"After one week, I won the first summit finish and Delgado moved into the leader's jersey," Caritoux recalls. “But I was second or third in the standings and I felt I had a good chance of causing an upset – perhaps not win the thing, but to finish in the top five.
"But things just got better for me. Delgado kept the lead for a week and then we had a finish at Lagos de Covadonga, which was like the Alpe d'Huez of Spain back in those days."
That year’s Stage 12 was only the second time the Vuelta had visited Covadonga lakes; the inaugural visit one year earlier saw Lejarreta solo to victory ahead of Hinault and Fernández. Fernández was expected to make his move on the misty climb, but Caritoux was only 11 seconds down on Delgado in the General Classification and was proving no push-over. He had lost two Skil teammates in the opening week but had managed to stick to Delgado's wheel as the race headed into the Asturias mountains.
An attack from Fernández saw Delgado dropped and Caritoux distanced. But the Frenchman rode back into contention with Germany's Reimund Dietzen to set up an exciting finale, as Delgado's Reynolds teammate Gorospe also entered the fray. Going shoulder-to-shoulder in a narrow chicane ahead of the finish, Caritoux and Dietzen pulled clear of their rivals. Dietzen boxed in the Frenchman on the final bend, causing Caritoux to raise his hand in anger as they crossed the line. Either that or the new Yellow Jersey was erroneously celebrating a second win. Behind, Fernández settled for another third place at Covadonga.
The result propelled Caritoux into the race lead at the expense of the faltering Delgado, who had come home 1'29" down after a torrid final climb. The Frenchman's closest challenger was now Fernández, 32 seconds adrift, while Dietzen was pushing Delgado for third.
"From that point, my objectives changed,” Caritoux says. “It was my intention to defend the Yellow Jersey.
"There were still two time trials, but I tried not to put too much pressure on myself. Some days I rode well, others less well. But I never started the race with the intention of winning, so I had already succeeded in meeting my targets. I knew that if I finished in the top three or four with a stage win, I'd be happy with my performance."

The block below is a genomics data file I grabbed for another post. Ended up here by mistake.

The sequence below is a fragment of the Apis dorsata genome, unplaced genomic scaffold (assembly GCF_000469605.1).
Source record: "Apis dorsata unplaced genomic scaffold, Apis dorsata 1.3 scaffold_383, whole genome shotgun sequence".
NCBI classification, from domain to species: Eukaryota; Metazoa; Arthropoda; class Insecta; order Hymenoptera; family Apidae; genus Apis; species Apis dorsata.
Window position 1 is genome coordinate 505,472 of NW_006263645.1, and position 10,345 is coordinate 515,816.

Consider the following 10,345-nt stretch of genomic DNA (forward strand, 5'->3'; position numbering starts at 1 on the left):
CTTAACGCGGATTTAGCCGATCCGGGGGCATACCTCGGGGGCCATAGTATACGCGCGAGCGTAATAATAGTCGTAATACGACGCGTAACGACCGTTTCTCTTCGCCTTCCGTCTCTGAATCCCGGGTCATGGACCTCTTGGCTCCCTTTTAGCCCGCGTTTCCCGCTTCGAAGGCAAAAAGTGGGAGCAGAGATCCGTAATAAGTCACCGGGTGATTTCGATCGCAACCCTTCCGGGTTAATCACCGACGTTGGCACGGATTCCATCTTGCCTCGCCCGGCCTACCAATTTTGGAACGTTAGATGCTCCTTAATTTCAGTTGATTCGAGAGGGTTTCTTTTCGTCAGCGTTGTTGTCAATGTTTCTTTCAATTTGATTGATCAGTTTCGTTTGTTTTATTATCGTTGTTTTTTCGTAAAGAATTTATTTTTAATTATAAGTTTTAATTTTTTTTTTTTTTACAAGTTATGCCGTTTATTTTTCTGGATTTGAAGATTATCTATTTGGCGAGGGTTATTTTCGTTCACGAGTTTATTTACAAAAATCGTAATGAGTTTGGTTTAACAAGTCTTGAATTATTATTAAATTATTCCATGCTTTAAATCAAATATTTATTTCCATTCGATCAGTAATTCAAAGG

Caritoux and stick: holding on to yellow

Two major obstacles stood between Caritoux and the overall win: on a sporting plane, he had to stave off the threat posed by Fernández in the two TTs; but beyond that, there was the not-insignificant matter of the highly-partisan Spanish fans whose riders were being denied the top spot by the French outsider. Two weeks into the race, the hosts were still without a stage win – and now Caritoux had taken Delgado's Yellow Jersey while keeping Fernández at bay.
The supporters were enraged. Seeing Hinault win a year earlier was one thing – the Badger was, after all, the most prized rider of his generation. But Caritoux – dubbed by the Spanish media as, quite simply, "El Francés", the Frenchman – was a complete underdog. These two dynamics came to a head on Stage 14, a 12km time trial up Monte Naranco. Despite his TT victory at Chalet Reynard in 1982, Caritoux's form against the clock was unheralded.
"When the Spanish journalists asked me what I was like in time trials, I told them I was pretty rubbish and that I had no chance," Caritoux told Whittle for Ventoux. Fernández, for one, clearly underestimated his rival. For while Gorospe eased to victory, Caritoux defied expectations by finishing second to extend his lead over his main rival by another five seconds.
But it came at a cost. Caritoux was subjected to a torrent of abuse during his ride up Monte Naranco; fans insulted him, spat at him, doused him in cold water, threw newspapers at his wheels, and pelted him with rotten fruit. Some even tried to shove umbrellas into his spokes.
"The Spanish fans were rather unruly," Caritoux recalls. "Because it was a Frenchman in the lead ahead of a Spaniard, they made things very difficult for me. Sometimes they even threw stones at me, and I always had to be accompanied by a bodyguard when making my way to the podium. But I was young and didn't fully grasp the severity of the situation. It also gave me extra motivation."
The hostility reached such a level that the race leader had to ask for calm in the press: "I can't spend the stage dodging punches, receiving insults and watching them throw cold water at me," he implored.
Despite stretching his lead to 37 seconds over Fernández, Caritoux was downbeat about his chances of holding on all the way to Madrid – especially given the flat 33km time trial on the penultimate day. In what could well have been another bluff to quell the unrest against him, that night, Caritoux admitted to the press: "I have the lost Vuelta, I know that Alberto will beat me in the final time trial and that I have to attack, but I don't know where to begin."